Coastal squeeze is now defined as ‘the loss of natural habitats or deterioration of their quality arising from anthropogenic structures or actions, preventing the landward transgression of those habitats that would otherwise naturally occur in response to sea level rise in conjunction with other coastal processes. Coastal squeeze affects habitat on the seaward side of existing structures.’
Coastal habitats will naturally adapt to a changing climate by migrating inland, but in highly populated areas like the Solent there is no room for this process to happen as the land is used for industry, housing or recreation and will be defended due to its high commercial value. There is a legal obligation to compensate for the impacts of maintaining coastal flood management infrastructure, or management activities that could lead to coastal squeeze.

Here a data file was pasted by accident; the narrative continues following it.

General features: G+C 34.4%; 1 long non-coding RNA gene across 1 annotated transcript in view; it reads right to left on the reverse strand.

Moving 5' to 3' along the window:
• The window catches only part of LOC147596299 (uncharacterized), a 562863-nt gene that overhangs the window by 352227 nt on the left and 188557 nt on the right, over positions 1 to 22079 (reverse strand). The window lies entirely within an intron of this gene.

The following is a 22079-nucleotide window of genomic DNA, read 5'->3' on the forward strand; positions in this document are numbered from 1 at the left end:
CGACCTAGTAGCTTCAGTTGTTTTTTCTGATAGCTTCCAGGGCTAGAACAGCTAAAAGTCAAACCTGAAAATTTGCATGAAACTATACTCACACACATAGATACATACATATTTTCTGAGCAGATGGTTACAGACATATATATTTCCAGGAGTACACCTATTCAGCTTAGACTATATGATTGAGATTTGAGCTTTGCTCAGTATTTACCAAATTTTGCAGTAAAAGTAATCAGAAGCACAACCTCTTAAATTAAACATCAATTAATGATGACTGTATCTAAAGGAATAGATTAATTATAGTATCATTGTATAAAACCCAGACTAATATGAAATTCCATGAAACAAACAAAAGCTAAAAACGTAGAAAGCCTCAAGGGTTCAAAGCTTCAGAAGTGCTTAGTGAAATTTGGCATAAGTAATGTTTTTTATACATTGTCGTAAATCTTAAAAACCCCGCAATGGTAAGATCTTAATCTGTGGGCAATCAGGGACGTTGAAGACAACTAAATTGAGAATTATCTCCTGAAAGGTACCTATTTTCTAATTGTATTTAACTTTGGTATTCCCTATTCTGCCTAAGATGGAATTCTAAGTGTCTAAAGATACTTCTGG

It is also important to remember that habitats like saltmarshes and sand dunes act as natural coastal defences and their loss will lead to increasing pressure on manmade defences. Defences will need to be bigger and higher and the cost of their construction and maintenance will rise as this happens.
One of the most important issues in the future for the Solent's coastal planners and managers will be how best to protect the coast for human use whilst allowing for the retention and movement of habitats as sea level rises and wave conditions change.
In 2021, the Environment Agency published a report on coastal squeeze to better define and understand what causes it as well as to assess the best way of managing its past and future impacts.